Refactoring for DRY

Brian Goetz brian.goetz at
Tue Apr 9 14:01:22 PDT 2013

The recommendation is to format chains like:

so that it is very obvious what steps are being performed on the data. 
This allows users to very quickly figure out the structure of the 
pipeline, and if they're interested, the can scan farther right to see 
exactly what transformations are being applied.

For your reduce stage, I would replace the lambda you've got with


since again this is far more readable.  Or even better:


On 4/9/2013 4:55 PM, Barry Burd wrote:
> How's this version (of a simple example to introduce some of the functional programming concepts)?
> Note: I'm not using type inference because my readers are better off learning about that later. Also, I'm using System.out.println in order to have a complete, self-contained example, but I'm saving that System.out.println call to the very end to avoid mixing side-effects with the functional code.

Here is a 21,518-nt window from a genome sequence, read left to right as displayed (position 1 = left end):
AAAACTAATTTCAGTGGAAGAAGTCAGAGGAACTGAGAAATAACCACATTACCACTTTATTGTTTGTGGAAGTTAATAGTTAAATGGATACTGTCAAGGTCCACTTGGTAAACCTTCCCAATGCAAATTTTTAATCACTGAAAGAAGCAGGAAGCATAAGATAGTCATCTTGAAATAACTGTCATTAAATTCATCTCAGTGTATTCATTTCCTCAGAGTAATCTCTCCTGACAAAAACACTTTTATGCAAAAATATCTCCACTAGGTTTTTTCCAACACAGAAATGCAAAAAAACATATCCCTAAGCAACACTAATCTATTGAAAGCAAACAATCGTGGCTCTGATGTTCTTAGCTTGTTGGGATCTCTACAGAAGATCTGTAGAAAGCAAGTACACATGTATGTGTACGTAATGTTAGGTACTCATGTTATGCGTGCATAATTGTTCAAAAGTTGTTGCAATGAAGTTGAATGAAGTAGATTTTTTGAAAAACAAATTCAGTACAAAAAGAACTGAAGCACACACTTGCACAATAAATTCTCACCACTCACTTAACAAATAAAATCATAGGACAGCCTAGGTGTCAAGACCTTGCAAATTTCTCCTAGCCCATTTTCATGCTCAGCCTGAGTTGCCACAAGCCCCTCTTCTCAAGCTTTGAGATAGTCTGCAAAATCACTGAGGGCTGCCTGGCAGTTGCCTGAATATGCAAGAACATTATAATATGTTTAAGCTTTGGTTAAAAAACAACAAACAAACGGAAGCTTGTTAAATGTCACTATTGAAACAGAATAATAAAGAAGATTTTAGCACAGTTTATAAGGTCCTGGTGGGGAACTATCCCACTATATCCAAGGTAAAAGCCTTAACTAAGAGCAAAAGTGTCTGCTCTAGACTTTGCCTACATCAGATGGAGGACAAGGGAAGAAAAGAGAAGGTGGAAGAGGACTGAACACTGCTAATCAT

> import java.text.NumberFormat;
> import java.util.ArrayList;
> public class TallySales {
>    ArrayList<Sale> sales = new ArrayList<Sale>();
>    NumberFormat currency = NumberFormat
>        .getCurrencyInstance();
>    public static void main(String[] args) {
>      new TallySales();
>    }
>    TallySales() {
>      fillArray(sales);
>      System.out.println(currency.format( sale) -> sale.getPrice()).reduce((Double price1, Double price2) -> price1 + price2).get()));
>    }
>    private void fillArray(ArrayList<Sale> sales) {
>      sales.add(new Sale("DVD", 15.00, true));
>      sales.add(new Sale("Book", 12.00, false));
>      sales.add(new Sale("DVD", 21.00, true));
>      sales.add(new Sale("Magazine", 5.25, true));
>    }
> }

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